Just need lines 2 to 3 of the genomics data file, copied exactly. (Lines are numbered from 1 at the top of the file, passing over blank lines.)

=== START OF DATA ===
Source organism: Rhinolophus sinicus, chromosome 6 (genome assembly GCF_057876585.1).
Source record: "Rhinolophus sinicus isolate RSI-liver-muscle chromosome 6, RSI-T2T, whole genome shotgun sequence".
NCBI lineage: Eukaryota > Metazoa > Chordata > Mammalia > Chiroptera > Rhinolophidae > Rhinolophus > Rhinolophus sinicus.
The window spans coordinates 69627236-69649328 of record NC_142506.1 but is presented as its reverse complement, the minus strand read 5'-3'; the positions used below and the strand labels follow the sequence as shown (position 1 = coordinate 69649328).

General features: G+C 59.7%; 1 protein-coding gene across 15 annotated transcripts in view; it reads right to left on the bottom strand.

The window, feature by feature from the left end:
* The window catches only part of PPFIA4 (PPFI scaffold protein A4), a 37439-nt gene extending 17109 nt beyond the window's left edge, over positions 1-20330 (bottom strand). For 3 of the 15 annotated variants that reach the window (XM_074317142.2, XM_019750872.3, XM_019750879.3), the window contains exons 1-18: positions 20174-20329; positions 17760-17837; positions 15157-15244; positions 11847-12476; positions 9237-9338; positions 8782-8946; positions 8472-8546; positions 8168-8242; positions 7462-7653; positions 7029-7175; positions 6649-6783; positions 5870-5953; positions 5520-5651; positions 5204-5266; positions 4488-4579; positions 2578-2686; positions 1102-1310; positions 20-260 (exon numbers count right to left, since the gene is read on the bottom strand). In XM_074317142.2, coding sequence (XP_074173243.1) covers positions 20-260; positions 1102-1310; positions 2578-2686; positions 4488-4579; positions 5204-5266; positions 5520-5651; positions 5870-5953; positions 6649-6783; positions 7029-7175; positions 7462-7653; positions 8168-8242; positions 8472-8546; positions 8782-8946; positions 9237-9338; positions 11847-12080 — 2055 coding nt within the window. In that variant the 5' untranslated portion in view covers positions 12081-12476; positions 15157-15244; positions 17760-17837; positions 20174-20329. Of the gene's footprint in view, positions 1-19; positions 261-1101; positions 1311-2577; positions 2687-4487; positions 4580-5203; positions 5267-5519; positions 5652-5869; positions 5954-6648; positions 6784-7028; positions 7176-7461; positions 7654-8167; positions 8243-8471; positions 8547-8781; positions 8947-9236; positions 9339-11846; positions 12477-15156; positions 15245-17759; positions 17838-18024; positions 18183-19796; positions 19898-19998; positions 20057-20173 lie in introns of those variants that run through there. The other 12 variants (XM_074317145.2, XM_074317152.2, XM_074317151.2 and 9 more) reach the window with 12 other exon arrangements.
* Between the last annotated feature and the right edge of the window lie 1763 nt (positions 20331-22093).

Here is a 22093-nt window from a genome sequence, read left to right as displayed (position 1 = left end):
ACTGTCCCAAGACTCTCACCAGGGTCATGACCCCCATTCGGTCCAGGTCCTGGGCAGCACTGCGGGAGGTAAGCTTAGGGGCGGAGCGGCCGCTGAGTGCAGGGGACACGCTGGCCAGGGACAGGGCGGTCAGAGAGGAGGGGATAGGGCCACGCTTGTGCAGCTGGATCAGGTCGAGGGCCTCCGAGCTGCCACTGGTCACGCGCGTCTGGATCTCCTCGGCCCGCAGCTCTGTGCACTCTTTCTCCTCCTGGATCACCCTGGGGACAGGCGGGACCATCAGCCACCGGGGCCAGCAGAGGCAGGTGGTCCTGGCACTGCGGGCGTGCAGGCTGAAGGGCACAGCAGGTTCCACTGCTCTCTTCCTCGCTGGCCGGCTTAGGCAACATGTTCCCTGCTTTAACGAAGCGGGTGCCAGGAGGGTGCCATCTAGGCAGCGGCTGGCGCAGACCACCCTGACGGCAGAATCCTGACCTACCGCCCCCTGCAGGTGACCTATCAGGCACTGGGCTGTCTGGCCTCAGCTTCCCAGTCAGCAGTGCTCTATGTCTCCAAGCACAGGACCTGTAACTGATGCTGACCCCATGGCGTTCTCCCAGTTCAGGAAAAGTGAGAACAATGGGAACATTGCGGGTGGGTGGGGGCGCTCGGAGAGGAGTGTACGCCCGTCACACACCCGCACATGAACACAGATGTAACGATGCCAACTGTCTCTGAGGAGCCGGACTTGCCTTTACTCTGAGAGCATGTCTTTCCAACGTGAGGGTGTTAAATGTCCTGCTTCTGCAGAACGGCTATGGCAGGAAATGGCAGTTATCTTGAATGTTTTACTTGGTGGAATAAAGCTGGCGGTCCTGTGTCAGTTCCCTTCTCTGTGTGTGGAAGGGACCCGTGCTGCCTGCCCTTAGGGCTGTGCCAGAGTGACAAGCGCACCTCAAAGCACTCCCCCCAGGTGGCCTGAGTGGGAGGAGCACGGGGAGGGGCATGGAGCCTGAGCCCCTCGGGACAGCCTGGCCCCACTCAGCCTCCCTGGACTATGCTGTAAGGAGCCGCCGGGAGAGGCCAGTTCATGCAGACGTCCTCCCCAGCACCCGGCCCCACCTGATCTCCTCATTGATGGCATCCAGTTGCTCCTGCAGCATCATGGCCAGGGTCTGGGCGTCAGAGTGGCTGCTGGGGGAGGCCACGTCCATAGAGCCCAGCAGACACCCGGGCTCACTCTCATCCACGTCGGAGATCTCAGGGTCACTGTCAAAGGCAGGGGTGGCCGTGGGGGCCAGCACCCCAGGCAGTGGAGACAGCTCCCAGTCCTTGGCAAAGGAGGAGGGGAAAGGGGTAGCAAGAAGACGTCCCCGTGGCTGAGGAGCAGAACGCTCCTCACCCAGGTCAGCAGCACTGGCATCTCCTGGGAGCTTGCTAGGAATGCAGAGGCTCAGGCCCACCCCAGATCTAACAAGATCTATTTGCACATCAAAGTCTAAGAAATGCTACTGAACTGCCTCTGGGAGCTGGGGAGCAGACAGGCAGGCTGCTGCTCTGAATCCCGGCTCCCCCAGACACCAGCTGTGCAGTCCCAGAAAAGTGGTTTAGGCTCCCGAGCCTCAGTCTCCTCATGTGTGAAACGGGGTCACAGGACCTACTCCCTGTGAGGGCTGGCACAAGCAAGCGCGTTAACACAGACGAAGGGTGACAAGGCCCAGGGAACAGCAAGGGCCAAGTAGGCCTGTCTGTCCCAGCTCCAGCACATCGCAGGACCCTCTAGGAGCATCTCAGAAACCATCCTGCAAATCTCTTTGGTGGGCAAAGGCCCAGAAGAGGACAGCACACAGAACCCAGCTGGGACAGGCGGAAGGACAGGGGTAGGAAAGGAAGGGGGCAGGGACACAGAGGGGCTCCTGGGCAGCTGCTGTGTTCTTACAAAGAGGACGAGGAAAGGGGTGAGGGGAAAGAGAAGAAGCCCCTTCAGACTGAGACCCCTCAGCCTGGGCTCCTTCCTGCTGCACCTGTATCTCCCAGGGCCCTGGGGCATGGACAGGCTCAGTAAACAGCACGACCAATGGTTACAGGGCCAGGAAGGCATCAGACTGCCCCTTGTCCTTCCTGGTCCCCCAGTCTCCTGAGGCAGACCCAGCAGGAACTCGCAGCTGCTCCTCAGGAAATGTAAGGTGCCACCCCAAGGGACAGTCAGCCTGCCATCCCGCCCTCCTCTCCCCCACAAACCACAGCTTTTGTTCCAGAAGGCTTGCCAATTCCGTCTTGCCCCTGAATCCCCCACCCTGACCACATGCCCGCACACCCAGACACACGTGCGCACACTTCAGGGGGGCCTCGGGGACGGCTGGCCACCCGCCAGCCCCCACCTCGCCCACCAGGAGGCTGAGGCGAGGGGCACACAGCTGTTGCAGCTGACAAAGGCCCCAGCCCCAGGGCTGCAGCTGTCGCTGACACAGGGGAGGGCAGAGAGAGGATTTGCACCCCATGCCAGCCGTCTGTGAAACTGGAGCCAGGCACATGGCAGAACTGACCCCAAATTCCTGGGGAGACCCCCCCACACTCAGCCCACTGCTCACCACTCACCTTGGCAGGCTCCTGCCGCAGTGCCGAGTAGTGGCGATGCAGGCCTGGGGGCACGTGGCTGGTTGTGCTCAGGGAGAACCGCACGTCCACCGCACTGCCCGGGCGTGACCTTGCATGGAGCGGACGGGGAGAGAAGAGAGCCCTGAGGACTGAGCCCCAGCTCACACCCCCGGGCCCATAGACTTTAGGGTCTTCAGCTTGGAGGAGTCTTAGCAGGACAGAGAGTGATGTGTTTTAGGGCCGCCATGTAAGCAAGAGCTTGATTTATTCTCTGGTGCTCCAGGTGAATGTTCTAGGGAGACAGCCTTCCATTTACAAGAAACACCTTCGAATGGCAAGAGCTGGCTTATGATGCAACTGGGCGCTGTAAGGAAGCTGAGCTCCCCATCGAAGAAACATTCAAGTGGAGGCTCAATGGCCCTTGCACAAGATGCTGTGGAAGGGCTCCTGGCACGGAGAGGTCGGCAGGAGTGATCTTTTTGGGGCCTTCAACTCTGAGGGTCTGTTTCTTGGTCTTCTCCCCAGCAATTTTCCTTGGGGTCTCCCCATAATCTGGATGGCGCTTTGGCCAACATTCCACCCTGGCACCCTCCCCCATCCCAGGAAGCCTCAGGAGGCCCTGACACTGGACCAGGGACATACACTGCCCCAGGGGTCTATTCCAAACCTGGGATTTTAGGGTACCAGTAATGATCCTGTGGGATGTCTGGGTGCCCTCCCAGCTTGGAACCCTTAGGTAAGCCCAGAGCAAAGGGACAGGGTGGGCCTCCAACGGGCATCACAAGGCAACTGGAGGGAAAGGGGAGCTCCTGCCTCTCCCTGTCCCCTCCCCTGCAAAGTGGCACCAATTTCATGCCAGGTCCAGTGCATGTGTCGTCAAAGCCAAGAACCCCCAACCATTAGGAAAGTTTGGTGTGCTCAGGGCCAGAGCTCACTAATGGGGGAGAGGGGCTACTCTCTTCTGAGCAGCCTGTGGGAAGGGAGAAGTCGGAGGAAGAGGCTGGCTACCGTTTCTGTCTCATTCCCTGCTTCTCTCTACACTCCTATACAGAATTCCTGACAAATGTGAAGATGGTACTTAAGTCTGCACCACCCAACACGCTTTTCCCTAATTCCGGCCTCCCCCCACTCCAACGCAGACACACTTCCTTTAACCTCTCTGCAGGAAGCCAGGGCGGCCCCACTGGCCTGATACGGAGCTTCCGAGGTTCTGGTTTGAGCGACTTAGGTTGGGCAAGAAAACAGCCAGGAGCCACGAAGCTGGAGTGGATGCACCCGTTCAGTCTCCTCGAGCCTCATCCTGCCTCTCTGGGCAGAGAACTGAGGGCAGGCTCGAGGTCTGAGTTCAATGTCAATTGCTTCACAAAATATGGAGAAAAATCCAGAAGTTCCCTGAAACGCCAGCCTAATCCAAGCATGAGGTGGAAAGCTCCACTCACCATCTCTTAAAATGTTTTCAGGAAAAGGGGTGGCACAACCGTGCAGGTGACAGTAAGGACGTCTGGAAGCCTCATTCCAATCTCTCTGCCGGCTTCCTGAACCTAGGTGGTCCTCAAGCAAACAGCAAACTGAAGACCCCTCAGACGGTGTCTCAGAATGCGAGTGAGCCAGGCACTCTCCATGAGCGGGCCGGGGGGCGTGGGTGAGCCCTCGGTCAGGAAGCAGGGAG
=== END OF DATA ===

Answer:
Source record: "Rhinolophus sinicus isolate RSI-liver-muscle chromosome 6, RSI-T2T, whole genome shotgun sequence".
NCBI lineage: Eukaryota > Metazoa > Chordata > Mammalia > Chiroptera > Rhinolophidae > Rhinolophus > Rhinolophus sinicus.